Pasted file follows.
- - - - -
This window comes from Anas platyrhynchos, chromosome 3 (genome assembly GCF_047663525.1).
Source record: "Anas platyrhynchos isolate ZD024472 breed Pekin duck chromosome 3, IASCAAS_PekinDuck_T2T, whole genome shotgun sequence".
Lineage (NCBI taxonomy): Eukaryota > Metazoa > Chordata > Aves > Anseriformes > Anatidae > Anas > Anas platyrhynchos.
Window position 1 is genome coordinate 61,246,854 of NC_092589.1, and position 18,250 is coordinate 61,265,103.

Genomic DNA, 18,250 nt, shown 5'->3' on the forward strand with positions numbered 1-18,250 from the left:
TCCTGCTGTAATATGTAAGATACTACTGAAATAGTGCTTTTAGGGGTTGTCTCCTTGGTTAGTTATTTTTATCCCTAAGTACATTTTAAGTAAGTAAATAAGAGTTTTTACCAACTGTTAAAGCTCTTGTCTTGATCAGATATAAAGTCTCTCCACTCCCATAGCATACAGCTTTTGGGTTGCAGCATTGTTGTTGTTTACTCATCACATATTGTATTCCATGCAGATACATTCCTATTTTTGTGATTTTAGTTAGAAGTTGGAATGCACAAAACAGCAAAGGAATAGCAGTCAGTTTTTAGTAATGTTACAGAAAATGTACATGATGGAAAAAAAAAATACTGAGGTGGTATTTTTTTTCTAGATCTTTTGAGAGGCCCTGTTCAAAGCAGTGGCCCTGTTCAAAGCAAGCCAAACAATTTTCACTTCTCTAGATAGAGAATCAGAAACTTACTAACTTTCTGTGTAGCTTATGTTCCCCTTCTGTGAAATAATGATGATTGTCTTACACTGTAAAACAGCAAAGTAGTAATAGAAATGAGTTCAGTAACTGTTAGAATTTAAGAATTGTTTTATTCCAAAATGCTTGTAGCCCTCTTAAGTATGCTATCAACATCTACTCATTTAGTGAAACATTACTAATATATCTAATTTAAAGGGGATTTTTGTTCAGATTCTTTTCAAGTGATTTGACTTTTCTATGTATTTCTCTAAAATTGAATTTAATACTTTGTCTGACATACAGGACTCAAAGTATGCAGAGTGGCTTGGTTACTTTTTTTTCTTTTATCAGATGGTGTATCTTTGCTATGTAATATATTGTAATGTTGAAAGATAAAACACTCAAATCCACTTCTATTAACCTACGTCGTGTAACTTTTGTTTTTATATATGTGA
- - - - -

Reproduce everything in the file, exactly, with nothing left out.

This window comes from Anas platyrhynchos, chromosome 3 (genome assembly GCF_047663525.1).
Source record: "Anas platyrhynchos isolate ZD024472 breed Pekin duck chromosome 3, IASCAAS_PekinDuck_T2T, whole genome shotgun sequence".
Lineage (NCBI taxonomy): Eukaryota > Metazoa > Chordata > Aves > Anseriformes > Anatidae > Anas > Anas platyrhynchos.
Window position 1 is genome coordinate 61,246,854 of NC_092589.1, and position 18,250 is coordinate 61,265,103.

Genomic DNA, 18,250 nt, shown 5'->3' on the forward strand with positions numbered 1-18,250 from the left:
TCCTGCTGTAATATGTAAGATACTACTGAAATAGTGCTTTTAGGGGTTGTCTCCTTGGTTAGTTATTTTTATCCCTAAGTACATTTTAAGTAAGTAAATAAGAGTTTTTACCAACTGTTAAAGCTCTTGTCTTGATCAGATATAAAGTCTCTCCACTCCCATAGCATACAGCTTTTGGGTTGCAGCATTGTTGTTGTTTACTCATCACATATTGTATTCCATGCAGATACATTCCTATTTTTGTGATTTTAGTTAGAAGTTGGAATGCACAAAACAGCAAAGGAATAGCAGTCAGTTTTTAGTAATGTTACAGAAAATGTACATGATGGAAAAAAAAAATACTGAGGTGGTATTTTTTTTCTAGATCTTTTGAGAGGCCCTGTTCAAAGCAGTGGCCCTGTTCAAAGCAAGCCAAACAATTTTCACTTCTCTAGATAGAGAATCAGAAACTTACTAACTTTCTGTGTAGCTTATGTTCCCCTTCTGTGAAATAATGATGATTGTCTTACACTGTAAAACAGCAAAGTAGTAATAGAAATGAGTTCAGTAACTGTTAGAATTTAAGAATTGTTTTATTCCAAAATGCTTGTAGCCCTCTTAAGTATGCTATCAACATCTACTCATTTAGTGAAACATTACTAATATATCTAATTTAAAGGGGATTTTTGTTCAGATTCTTTTCAAGTGATTTGACTTTTCTATGTATTTCTCTAAAATTGAATTTAATACTTTGTCTGACATACAGGACTCAAAGTATGCAGAGTGGCTTGGTTACTTTTTTTTCTTTTATCAGATGGTGTATCTTTGCTATGTAATATATTGTAATGTTGAAAGATAAAACACTCAAATCCACTTCTATTAACCTACGTCGTGTAACTTTTGTTTTTATATATGTGA